Simon went on last week to announce the WTA Tour would suspend all of its events in China, including those in Hong Kong, until Peng could explain her circumstances directly without apparent coercion.
“In good conscience, I don’t see how I can ask our athletes to compete there when Peng Shuai is not allowed to communicate freely and has seemingly been pressured to contradict her allegation of sexual assault,” he wrote in a statement, calling for a transparent investigation into her allegations. “Given the current state of affairs, I am also greatly concerned about the risks that all of our players and staff could face if we were to hold events in China in 2022.”
In contrast, the IOC has chosen to play into China’s campaign. It has held two video conferences with Peng without releasing any videos or transcripts, stating only that she was “safe and well” without describing how the state-sanctioned call was arranged or who attended. The IOC never referred to her assault allegations, speaking only of her “difficult situation.”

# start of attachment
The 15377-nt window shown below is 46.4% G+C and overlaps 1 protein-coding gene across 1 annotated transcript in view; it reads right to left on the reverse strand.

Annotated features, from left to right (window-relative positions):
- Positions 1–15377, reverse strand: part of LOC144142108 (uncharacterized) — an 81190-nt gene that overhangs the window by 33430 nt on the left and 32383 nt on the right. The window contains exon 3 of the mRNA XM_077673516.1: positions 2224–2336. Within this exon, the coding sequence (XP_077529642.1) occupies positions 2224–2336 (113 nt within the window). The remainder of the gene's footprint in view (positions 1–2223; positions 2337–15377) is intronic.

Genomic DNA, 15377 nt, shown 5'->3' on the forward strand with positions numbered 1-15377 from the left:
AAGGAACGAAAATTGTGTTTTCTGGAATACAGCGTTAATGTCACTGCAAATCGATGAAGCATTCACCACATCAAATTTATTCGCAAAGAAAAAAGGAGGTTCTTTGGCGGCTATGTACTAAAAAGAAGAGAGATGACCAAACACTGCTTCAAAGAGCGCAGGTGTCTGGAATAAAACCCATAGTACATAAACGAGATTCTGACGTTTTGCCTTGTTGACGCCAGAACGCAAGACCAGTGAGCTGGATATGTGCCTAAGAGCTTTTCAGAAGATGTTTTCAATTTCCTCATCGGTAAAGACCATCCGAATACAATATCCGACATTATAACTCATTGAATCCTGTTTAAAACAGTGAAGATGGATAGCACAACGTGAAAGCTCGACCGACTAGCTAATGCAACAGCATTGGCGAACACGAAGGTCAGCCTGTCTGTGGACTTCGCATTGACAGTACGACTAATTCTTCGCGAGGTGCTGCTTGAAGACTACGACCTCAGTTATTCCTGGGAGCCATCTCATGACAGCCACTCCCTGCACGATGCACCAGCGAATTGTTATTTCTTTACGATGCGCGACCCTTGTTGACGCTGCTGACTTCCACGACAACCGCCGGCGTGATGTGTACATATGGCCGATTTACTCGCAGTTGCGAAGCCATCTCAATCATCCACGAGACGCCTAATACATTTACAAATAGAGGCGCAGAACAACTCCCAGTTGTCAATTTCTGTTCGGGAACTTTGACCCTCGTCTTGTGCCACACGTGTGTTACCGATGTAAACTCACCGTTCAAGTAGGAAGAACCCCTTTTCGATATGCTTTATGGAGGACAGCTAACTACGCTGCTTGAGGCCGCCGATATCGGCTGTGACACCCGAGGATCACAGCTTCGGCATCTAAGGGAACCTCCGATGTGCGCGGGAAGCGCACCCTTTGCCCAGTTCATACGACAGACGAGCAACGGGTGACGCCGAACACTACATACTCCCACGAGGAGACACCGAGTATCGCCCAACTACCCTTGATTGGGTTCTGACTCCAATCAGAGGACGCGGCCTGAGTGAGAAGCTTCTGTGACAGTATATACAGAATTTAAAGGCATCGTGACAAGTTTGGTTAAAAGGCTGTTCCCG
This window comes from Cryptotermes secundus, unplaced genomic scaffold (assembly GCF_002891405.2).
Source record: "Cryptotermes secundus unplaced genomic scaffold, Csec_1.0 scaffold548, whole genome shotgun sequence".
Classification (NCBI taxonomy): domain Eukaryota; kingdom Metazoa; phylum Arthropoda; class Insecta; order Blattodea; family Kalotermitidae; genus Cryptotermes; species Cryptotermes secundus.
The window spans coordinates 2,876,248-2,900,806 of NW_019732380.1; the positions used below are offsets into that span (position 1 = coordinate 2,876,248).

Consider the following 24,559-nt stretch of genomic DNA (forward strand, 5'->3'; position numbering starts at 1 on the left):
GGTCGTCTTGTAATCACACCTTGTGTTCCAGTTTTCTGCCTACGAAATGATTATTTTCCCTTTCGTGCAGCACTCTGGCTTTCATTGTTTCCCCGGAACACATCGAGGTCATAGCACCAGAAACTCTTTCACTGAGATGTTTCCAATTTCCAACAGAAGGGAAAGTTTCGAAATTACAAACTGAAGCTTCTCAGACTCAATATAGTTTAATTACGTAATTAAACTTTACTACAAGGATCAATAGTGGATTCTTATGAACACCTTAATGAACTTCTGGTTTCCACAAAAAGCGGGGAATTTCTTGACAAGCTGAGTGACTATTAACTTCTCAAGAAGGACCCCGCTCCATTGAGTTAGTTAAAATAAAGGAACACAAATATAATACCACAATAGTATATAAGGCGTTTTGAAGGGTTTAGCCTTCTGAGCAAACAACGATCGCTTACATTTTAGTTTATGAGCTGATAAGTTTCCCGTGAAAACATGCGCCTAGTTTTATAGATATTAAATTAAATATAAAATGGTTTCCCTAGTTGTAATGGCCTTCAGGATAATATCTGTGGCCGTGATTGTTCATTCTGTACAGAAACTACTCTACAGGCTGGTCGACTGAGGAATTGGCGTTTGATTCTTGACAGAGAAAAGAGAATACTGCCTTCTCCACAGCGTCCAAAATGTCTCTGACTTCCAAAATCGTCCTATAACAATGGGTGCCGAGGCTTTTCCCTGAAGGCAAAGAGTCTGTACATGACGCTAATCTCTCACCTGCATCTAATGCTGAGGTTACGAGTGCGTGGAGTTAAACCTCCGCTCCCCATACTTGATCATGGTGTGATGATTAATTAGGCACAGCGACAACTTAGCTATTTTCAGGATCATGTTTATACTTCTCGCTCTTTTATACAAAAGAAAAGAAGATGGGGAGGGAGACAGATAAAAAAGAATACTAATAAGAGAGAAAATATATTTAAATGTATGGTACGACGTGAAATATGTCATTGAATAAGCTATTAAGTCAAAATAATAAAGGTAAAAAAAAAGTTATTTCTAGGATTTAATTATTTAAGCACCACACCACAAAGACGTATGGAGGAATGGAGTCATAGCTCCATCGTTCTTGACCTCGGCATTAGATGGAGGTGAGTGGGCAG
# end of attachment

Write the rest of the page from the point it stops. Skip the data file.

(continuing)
The issue is all the more sensitive given that the accused former vice-premier Zhang was the leader of the Chinese governmental steering group that bid for Beijing as 2022 Olympics host. He met with IOC president Thomas Bach in that capacity.
Human Rights Watch China director Sophie Richardson said the calls depicted the IOC as a “patriarchal, rights-disrespecting, athlete-ignoring” sports body — and left NBC with some extra soul-searching to do with respect to their coverage.
“The choices are becoming more stark. You’re either on team human rights or you’re not. The jury’s out with respect to the sponsors and broadcasters,” said Richardson.
“How much air time will NBC give, not just to the lack of media freedom in China or other human rights abuses, but human rights abuses immediately salient to the Games themselves? Will NBC do a piece on #MeToo, Peng Shuai, athletes and the IOC? After all, there’s no bigger sports story going on related to the Beijing Games.”
Variety contacted the IOC for this story, but did not hear back by press time.
Brian Steinberg contributed to this story.
Best of Variety